FDA approves Actavis' generic ADHD drug
  • Tue, 06/26/2012 - 3:34pm

The U.S. Food and Drug Administration recently created competition for Adderall XR manufacturer Shire PLC by approving another company’s generic form of the ADHD medication.
Adderall XR, which contains stimulants amphetamine and dextroamphentamine, treats attention deficit hyperactivity disorder (ADHD) by increasing the activity of specific brain chemicals, including dopamine and norepinephrine.
Previously, only two generic forms of Adderall existed and both were owned by Shire, according to the Huffington Post. The new generic drug offers consumers a less expensive alternative.
According to MedicineNet writer Melissa Stoppler, generic drugs are chemically identical to brand name drugs and held to the same FDA standards as brand name drugs.
Further, she writes, “Generic drugs are copies of brand-name drugs that have exactly the same dosage, intended use, effects, side effects, route of administration, risks, safety, and strength as the original drug.”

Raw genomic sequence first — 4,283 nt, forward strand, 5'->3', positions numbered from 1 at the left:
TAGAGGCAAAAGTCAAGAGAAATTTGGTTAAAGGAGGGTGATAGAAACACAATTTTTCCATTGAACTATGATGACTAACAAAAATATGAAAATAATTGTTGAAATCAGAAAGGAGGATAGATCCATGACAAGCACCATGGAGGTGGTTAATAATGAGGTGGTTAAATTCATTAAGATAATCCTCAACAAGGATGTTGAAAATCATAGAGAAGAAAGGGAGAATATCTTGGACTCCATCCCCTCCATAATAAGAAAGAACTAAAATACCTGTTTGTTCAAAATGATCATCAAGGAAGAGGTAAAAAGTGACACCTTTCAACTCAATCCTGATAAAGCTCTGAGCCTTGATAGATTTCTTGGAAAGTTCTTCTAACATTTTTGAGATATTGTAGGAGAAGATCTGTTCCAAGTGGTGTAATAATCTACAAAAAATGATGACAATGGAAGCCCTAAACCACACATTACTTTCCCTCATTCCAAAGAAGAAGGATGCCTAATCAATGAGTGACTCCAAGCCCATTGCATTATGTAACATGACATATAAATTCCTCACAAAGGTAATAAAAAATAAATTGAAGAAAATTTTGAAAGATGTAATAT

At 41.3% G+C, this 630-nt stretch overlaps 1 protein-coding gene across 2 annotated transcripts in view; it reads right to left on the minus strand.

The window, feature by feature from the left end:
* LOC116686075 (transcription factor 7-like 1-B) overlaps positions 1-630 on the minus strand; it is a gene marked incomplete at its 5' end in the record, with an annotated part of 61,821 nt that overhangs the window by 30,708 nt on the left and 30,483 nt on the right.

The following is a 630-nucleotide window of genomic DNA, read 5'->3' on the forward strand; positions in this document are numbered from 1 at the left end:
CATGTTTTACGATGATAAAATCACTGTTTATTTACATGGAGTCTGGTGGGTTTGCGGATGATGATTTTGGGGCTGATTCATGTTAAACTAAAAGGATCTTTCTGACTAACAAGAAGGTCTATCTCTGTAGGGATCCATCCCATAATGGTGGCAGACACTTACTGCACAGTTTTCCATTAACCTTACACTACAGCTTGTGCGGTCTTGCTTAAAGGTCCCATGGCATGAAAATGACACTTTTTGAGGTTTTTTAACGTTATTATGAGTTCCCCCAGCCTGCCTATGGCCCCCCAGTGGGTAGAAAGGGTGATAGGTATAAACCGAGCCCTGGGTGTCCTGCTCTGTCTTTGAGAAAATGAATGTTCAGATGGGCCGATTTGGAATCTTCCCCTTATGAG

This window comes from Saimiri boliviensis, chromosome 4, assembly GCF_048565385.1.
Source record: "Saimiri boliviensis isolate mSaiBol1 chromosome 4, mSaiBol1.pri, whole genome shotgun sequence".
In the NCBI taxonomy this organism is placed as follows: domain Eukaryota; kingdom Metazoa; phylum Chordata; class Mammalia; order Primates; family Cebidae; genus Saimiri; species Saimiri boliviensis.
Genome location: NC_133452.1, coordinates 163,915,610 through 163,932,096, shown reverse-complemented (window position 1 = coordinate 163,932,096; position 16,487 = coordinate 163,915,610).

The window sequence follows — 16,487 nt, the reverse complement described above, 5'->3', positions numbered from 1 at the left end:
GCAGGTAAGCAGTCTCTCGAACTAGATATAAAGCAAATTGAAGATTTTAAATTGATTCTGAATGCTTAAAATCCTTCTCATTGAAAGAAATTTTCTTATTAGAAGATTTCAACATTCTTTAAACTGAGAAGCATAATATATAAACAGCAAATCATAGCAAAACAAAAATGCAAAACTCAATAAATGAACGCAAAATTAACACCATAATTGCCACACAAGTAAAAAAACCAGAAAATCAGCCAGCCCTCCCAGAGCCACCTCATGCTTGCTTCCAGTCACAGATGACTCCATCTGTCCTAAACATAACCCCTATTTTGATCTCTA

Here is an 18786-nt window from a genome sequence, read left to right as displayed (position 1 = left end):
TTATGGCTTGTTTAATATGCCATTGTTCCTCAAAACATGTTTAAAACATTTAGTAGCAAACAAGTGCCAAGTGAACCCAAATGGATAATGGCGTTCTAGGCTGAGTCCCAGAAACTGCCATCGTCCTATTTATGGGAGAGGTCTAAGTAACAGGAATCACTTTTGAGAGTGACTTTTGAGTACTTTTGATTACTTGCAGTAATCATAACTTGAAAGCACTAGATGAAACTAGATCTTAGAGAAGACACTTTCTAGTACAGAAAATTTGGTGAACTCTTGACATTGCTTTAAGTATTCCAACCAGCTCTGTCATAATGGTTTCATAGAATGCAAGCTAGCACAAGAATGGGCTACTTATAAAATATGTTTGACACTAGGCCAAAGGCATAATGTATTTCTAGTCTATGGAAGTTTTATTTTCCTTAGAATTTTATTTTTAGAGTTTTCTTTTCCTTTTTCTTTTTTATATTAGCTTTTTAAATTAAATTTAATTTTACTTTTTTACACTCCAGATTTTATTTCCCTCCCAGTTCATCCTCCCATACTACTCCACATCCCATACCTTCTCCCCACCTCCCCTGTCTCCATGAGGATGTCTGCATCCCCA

Actavis, which will soon become part of Watson Pharmaceuticals, did not expect its generic drug to be approved until at least 2013. Although Adderall XR’s patent expired in 2009, production of generic versions has been delayed due to  the drug’s complexity and a petition Shire PLC issued for stricter tests of generic versions.
Companies apply for patents for sole possession of a product for a set period of time, according to MedicineNet. Once a drug is patented, its chemical formulation belongs to the company that manufactured it.
In addition to ADHD medications Vyvanse, Intuniv and Adderall XR, Shire PLC recently delved into developing drugs to treat rare diseases like Fabry disease, Hereditary Angioedema, Hunter syndrome, and Gaucher disease.
According to MedicineNet, ADHD is a life-long behavioral disorder that effects 8 to 10 percent of children in the U.S. Characteristics of ADHD include:
•             Abnormally high levels of activity like continuous talking, constant movement, and persistent restlessness.
•             The tendency to act on urges rather than on thought.
•             Difficulty paying attention.
ADHD can be treated with medications, behavioral therapy, or a combination of the two. If you are concerned that you or someone you know may have symptoms of ADHD, please consult your physician.


About the Contributor

Jessica Davids
I report on FDA developments and new pharmaceutical launches, risks, and safety concerns.

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